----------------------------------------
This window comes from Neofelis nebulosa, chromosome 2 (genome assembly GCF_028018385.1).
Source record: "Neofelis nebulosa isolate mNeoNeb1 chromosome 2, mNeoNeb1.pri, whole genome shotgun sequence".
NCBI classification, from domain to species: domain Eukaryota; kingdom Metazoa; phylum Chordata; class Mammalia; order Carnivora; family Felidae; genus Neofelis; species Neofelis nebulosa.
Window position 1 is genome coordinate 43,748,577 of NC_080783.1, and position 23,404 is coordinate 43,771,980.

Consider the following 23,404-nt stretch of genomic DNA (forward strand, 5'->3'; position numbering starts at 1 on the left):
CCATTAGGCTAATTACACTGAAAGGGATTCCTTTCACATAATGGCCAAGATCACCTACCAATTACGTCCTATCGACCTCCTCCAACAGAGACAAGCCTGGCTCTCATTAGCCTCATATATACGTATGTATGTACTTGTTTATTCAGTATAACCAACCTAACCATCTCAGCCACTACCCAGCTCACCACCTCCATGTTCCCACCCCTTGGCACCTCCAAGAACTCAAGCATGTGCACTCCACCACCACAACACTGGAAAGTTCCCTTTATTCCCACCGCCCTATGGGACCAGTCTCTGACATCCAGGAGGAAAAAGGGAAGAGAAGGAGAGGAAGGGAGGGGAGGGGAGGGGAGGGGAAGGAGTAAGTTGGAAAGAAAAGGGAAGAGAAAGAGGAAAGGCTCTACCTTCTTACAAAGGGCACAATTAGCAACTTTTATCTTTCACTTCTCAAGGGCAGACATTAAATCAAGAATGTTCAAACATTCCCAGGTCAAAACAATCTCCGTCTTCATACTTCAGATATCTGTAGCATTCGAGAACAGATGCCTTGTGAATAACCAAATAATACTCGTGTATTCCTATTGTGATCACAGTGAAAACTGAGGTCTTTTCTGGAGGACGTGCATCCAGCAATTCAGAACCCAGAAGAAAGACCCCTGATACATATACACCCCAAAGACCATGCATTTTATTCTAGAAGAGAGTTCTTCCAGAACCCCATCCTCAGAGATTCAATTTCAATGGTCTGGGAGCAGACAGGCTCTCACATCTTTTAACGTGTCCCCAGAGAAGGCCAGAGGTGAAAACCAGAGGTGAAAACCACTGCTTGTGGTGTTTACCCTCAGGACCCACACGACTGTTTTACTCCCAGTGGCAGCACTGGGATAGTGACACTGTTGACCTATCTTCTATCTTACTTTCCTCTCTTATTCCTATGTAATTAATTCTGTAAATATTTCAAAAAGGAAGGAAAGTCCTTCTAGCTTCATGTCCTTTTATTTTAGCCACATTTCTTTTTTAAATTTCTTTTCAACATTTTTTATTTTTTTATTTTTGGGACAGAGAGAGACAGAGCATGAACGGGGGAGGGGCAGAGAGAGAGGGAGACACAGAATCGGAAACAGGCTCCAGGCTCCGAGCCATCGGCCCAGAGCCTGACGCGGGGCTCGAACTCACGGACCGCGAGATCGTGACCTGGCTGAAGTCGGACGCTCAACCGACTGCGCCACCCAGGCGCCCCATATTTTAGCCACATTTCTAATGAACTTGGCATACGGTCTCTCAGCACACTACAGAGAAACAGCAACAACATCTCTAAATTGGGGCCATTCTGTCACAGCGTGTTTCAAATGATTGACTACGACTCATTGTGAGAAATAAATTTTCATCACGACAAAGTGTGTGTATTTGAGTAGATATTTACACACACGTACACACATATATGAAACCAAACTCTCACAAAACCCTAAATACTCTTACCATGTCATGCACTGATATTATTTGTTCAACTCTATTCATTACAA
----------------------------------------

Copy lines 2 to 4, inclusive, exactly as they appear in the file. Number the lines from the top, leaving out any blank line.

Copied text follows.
Source record: "Neofelis nebulosa isolate mNeoNeb1 chromosome 2, mNeoNeb1.pri, whole genome shotgun sequence".
NCBI classification, from domain to species: domain Eukaryota; kingdom Metazoa; phylum Chordata; class Mammalia; order Carnivora; family Felidae; genus Neofelis; species Neofelis nebulosa.
Window position 1 is genome coordinate 43,748,577 of NC_080783.1, and position 23,404 is coordinate 43,771,980.